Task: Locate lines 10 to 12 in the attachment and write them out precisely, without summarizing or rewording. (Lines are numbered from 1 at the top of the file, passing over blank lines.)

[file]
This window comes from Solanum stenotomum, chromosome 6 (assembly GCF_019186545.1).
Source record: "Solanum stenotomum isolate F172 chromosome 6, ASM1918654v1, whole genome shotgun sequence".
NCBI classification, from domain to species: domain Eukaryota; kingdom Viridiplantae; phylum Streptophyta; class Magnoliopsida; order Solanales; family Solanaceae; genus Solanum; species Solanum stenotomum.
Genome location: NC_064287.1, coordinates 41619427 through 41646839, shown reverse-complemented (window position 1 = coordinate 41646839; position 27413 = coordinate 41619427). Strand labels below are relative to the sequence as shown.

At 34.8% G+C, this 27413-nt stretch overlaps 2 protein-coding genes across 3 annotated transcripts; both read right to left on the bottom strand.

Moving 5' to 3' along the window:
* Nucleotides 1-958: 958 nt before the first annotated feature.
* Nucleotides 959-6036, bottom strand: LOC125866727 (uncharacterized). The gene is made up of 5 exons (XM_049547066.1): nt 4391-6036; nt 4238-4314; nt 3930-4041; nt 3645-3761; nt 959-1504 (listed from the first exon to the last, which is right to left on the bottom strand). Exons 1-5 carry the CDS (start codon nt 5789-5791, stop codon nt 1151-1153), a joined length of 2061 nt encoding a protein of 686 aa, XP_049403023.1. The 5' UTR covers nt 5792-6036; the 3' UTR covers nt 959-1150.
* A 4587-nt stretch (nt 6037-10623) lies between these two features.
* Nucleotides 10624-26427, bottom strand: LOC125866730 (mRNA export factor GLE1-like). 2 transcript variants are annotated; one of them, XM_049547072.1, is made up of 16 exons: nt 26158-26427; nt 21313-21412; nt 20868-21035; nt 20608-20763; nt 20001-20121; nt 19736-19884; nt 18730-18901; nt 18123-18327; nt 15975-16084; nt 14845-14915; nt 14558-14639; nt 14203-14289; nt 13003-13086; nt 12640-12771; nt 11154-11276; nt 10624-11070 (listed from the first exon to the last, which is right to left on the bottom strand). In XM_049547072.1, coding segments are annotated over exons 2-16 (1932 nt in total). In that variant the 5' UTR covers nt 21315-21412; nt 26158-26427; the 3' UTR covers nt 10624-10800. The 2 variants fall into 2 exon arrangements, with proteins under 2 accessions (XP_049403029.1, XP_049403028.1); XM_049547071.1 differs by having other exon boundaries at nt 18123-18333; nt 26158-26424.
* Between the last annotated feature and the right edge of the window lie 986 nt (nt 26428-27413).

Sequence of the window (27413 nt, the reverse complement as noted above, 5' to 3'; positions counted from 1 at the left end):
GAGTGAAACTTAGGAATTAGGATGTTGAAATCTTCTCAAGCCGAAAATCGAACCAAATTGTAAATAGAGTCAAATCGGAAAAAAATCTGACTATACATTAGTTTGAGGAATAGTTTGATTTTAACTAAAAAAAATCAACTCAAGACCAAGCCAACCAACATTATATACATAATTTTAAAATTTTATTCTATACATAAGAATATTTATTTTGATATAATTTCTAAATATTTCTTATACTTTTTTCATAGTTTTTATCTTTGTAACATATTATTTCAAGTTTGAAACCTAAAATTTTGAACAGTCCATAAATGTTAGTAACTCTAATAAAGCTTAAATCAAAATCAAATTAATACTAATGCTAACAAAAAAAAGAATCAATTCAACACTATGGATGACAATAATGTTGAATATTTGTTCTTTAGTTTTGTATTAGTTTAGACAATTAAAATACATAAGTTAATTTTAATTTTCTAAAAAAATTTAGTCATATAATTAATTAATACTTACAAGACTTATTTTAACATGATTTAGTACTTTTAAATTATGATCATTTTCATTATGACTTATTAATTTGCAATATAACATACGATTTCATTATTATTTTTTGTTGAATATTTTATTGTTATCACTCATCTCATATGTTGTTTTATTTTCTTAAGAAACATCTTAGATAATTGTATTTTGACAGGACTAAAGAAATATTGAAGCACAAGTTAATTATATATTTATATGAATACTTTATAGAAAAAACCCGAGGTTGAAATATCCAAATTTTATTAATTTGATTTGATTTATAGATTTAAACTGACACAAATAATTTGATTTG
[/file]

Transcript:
* Nucleotides 10624-26427, bottom strand: LOC125866730 (mRNA export factor GLE1-like). 2 transcript variants are annotated; one of them, XM_049547072.1, is made up of 16 exons: nt 26158-26427; nt 21313-21412; nt 20868-21035; nt 20608-20763; nt 20001-20121; nt 19736-19884; nt 18730-18901; nt 18123-18327; nt 15975-16084; nt 14845-14915; nt 14558-14639; nt 14203-14289; nt 13003-13086; nt 12640-12771; nt 11154-11276; nt 10624-11070 (listed from the first exon to the last, which is right to left on the bottom strand). In XM_049547072.1, coding segments are annotated over exons 2-16 (1932 nt in total). In that variant the 5' UTR covers nt 21315-21412; nt 26158-26427; the 3' UTR covers nt 10624-10800. The 2 variants fall into 2 exon arrangements, with proteins under 2 accessions (XP_049403029.1, XP_049403028.1); XM_049547071.1 differs by having other exon boundaries at nt 18123-18333; nt 26158-26424.
* Between the last annotated feature and the right edge of the window lie 986 nt (nt 26428-27413).

Sequence of the window (27413 nt, the reverse complement as noted above, 5' to 3'; positions counted from 1 at the left end):